Some steps to manage your post-pregnancy skin issues
Hormonal fluctuations, stretching of the skin, greater storage of fats, etc can also lead to significant and apparent changes in the skin
Pregnancy is a beautiful experience during which a woman nurtures and grows a baby for a period of nine months. During this period, the body experiences many changes both internally and externally as it turns into a space of nourishment and protection for the growing foetus.
Hormonal fluctuations, stretching of the skin, greater storage of fats, etc can also lead to significant and apparent changes in the skin. While many women often feel self-conscious and mourn the loss of their pre-pregnancy skin, it is important to know that these changes are completely normal and that many women feel the way you do!
Dr. Swathi Shivakumar, Consultant Dermatologist, Aster RV Hospital, JP Nagar, Bengaluru, has shared some suggestions on how these issues can be managed during the pregnancy and also minimized post-pregnancy.
Here are some of the most common skin issues that women face during and post-pregnancy with some simple steps that one can take to manage them:
Often known as "the mask of pregnancy," is a pigmentation disorder that is caused by a combination of hereditary, hormonal factors, as well as due to sun exposure. It shows up as mottled dark spots on the cheekbones, forehead, nasal bridge, upper lips and rarely, over the jawline.
How to tackle it:
a) Sun protection is the most important step to avoid and prevent the worsening of melasma. Physical protection like opaque umbrellas, wide-rimmed hats, the scarf should be used while stepping out in the sun
b) Use liberal amounts of sunscreen with a minimum SPF 30, in the morning, at least 15 minutes before stepping out and repeat it in the afternoon after 3-4 hours. Sunscreen use should not be restricted to only while stepping outdoors or when it's sunny but also while indoors. Remember to use only physical sunscreen during your pregnancy and breastfeeding period.
c) Using skin lightening products that contain kojic acid, glycolic acid and vitamins C, E, and A in lower concentrations can assist to brighten and rejuvenate your complexion.
Stretch marks affect around 90 percent of women at some point in their life, with pregnancy being one of the most prevalent times when this occurs. These marks, reddish-purple scars become white over time and are produced by the damage to its elastic fibres when it is stretched due to weight increase. These are particularly noticeable on the abdomen after delivery.
How to tackle it:
a) Prevention is better than cure. Start using moisturizing lotions containing cocoa butter and Shea Butter during pregnancy itself and continue to post your delivery.
b) Massages will also enhance the elasticity of the skin, however, do take care to do it gently.
c) In the initial stages, the stretch marks are red in colour (striae rubra) and these respond best to treatment, so do visit your dermatologist early.
d) Various cosmetic procedures like lasers, PRP, micro-needling with a derma roller can be done to lighten the scars.
Acne or pimples is caused by an inflammation of the sebaceous glands of the face. While a few women report clearing of their pre-existing acne during pregnancy, others may experience a severe flare. This is due to the hormonal changes that occur during pregnancy.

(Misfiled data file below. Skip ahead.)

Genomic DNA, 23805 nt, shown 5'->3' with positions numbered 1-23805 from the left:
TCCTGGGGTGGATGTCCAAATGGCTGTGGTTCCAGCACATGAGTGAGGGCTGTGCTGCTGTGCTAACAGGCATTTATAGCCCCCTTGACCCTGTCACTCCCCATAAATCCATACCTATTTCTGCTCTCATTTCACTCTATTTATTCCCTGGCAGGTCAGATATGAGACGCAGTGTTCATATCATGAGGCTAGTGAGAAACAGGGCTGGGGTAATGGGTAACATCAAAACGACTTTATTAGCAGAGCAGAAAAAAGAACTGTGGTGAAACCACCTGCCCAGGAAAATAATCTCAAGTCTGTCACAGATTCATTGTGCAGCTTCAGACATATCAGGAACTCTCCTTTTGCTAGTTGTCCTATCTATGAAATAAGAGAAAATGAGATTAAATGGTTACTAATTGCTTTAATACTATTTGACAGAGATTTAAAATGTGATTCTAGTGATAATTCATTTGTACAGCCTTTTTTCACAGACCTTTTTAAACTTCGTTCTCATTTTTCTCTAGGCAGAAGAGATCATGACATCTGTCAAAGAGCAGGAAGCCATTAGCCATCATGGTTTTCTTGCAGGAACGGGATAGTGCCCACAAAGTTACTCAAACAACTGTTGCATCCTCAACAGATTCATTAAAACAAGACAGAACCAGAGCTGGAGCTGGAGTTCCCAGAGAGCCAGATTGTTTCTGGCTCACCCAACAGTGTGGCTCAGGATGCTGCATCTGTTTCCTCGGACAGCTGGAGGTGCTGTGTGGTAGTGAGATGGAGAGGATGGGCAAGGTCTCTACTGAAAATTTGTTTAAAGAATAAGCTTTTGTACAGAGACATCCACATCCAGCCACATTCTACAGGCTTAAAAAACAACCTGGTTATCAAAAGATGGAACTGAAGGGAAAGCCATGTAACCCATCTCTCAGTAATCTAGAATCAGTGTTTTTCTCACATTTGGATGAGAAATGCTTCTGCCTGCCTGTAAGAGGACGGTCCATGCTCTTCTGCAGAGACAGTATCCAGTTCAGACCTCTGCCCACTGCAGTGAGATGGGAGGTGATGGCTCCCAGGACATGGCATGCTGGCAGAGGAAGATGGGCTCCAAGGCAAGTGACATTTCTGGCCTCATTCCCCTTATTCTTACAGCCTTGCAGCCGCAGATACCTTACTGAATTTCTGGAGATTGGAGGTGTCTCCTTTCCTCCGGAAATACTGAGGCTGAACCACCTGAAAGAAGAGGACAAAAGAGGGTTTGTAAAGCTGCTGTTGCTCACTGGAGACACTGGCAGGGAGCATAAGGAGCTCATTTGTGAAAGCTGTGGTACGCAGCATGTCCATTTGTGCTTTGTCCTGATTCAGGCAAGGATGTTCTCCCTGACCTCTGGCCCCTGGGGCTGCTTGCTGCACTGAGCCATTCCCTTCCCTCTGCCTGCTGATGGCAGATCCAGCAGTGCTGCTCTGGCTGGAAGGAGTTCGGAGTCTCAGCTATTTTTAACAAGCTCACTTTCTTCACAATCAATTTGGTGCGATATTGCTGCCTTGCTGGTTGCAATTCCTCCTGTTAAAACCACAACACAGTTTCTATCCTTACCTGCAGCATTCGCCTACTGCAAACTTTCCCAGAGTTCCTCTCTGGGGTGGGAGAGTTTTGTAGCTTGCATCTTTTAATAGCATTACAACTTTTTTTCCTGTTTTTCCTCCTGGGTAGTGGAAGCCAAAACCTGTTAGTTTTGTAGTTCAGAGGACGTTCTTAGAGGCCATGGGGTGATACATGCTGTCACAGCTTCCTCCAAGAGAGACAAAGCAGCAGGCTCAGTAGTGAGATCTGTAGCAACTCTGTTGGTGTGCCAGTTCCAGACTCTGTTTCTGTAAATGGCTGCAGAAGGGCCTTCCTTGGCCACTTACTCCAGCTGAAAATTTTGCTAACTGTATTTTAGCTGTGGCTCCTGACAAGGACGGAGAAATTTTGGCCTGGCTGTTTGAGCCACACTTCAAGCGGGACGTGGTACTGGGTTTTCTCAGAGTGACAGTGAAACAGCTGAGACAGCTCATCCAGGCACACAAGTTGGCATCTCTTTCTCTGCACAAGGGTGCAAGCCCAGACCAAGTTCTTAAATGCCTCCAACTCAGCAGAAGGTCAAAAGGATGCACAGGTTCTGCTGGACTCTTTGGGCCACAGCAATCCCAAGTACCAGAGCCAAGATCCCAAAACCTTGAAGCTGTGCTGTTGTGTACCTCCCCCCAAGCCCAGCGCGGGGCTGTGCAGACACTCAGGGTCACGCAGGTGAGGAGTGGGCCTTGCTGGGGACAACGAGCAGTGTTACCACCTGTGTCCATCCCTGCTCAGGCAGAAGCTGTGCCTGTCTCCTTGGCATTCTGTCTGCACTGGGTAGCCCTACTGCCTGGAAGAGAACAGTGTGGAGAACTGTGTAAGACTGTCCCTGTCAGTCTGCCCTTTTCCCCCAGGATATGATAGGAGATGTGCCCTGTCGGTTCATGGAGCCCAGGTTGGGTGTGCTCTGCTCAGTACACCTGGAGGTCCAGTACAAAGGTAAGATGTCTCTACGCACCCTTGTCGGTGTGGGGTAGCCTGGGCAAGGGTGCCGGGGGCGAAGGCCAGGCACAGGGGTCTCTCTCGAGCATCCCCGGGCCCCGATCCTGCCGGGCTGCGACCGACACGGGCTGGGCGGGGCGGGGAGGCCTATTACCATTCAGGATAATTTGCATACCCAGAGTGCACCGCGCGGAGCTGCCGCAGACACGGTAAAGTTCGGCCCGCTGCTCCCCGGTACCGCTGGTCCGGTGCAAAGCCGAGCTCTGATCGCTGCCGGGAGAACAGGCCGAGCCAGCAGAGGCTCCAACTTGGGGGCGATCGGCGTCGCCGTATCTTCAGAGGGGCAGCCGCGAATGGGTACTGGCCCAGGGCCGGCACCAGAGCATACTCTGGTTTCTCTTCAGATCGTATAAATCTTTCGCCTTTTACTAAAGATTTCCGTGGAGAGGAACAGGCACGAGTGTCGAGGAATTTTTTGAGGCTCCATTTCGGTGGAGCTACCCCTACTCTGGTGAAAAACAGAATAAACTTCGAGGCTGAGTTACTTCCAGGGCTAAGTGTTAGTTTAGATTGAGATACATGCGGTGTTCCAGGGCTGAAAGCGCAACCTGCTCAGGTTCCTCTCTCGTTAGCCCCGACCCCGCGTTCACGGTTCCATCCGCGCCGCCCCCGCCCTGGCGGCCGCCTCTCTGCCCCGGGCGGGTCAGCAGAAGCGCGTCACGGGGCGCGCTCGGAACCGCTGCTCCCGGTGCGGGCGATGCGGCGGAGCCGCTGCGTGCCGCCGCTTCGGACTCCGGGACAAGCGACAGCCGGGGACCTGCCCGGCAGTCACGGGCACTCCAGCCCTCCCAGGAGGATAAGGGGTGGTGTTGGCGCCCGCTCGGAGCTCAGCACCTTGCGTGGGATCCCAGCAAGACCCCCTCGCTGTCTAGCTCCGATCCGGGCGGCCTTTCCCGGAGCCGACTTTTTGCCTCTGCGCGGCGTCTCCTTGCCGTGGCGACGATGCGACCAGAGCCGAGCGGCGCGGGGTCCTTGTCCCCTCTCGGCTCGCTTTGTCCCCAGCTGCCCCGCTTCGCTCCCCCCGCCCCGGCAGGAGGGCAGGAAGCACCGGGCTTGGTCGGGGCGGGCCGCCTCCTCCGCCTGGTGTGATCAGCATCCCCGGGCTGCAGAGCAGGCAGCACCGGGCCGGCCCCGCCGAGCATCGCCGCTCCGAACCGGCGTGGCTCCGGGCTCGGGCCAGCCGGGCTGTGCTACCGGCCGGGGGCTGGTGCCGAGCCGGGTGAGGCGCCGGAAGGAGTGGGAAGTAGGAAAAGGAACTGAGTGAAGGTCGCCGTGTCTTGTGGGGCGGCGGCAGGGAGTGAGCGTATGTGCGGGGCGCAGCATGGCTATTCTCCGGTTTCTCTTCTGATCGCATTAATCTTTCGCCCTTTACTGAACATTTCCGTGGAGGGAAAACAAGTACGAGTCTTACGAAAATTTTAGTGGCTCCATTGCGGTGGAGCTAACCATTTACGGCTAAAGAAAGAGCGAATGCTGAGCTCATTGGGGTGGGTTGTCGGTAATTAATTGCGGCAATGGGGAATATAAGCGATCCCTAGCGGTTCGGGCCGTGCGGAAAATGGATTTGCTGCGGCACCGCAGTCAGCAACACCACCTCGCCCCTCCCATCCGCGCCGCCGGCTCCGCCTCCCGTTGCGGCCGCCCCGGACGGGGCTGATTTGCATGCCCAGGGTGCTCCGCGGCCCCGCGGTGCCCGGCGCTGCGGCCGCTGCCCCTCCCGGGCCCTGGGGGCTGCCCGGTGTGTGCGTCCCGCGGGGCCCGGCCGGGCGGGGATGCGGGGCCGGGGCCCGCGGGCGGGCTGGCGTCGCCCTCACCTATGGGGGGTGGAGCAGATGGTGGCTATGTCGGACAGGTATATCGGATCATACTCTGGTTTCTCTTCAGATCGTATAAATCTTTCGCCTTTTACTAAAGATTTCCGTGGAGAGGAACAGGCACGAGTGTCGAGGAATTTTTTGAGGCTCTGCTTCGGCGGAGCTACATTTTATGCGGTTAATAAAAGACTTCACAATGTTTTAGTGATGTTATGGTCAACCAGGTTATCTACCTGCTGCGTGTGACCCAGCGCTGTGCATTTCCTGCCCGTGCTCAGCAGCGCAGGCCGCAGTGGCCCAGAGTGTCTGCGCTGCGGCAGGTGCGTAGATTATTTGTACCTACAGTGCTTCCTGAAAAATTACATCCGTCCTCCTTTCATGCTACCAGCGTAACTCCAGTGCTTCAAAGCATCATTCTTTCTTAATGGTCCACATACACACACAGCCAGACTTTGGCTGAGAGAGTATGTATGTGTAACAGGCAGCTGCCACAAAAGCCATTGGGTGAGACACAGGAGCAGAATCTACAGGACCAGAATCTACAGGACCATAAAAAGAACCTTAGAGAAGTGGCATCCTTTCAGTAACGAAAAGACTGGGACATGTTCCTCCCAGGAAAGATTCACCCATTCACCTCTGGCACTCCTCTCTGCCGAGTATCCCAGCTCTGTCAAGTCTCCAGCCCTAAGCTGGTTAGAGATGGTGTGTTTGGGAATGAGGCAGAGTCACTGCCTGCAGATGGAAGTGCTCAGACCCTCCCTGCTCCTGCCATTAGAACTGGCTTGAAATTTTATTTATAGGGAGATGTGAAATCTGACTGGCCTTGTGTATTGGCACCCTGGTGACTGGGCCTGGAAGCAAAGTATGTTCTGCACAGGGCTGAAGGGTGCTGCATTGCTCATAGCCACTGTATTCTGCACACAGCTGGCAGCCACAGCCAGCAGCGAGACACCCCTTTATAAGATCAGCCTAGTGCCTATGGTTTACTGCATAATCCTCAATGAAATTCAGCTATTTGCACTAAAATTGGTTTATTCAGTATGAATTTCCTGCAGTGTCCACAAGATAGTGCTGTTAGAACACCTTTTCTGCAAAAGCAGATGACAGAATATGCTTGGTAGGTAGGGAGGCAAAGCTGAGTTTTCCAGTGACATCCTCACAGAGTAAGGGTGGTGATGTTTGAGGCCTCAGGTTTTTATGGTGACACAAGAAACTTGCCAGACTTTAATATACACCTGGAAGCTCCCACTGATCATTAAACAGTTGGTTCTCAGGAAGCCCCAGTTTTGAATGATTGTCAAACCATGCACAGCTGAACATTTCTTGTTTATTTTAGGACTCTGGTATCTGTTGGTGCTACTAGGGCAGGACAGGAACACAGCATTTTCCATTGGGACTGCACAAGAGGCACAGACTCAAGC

While many women often feel self-conscious and mourn the loss of their pre-pregnancy skin, it is important to know that these changes are completely normal and that many women feel the way you do!How to tackle it:
a) Always use cosmetics that are non-comedogenic.
b) Increased fluid intake and staying hydrated may help your acne naturally.
c) Remember to remove makeup before bedtime and avoid frequently touching your face.
d) Products containing benzoyl peroxide may be used to penetrate clogged pores and remove pollutants; it is also safe to use during and after breastfeeding.
e) Although products containing retinol are great for acne treatment, they are contraindicated during pregnancy and breastfeeding.
Eczema, also known as dermatitis, is a common yet non-infectious skin condition that will not transmit to the infant. It's usually the result of an underlying sensitive skin disease that's been there for a while. Hand eczema has become quite common of late due to frequent hand washing with harsh soaps and hand sanitisers.
How to tackle it:
a) Use a mild soap with a skin-friendly pH.
b) Gently pat dry the skin after each wash and apply a moisturising cream immediately which helps to lock in the moisture content of the skin.
c) Topical steroid creams are used to treat severe eczemas, however, they should always be prescribed by a dermatologist after careful evaluation and never be taken OTC from pharmacies. They are safe during pregnancy and lactation.
d) Do not wear anything too tight or shape-fitting. Tight clothes may trap the heat and make the skin irritable. Better to pick natural fabrics, like cotton.
The most common pregnancy rash is PUPPPs, or pruritic urticarial papules and plaques of pregnancy. These itchy, red spots appear around stretch marks and can spread to the arms, legs, and buttocks. They generally appear at the end of pregnancy, when the tummy is stretched the most.
How to tackle it:
a) Try applying something cold to your rash to receive some relief. Apply an ice pack for 15 to 20 minutes or cover the rash with a cold, damp cloth.
b) Have lukewarm water baths as very hot water dries the skin and aggravates the itching
c) Keep the skin moisturized with a good moisturizer or coconut oil.
d) Visit your dermatologist who will further guide you on the use of safe treatment options during pregnancy and lactation.
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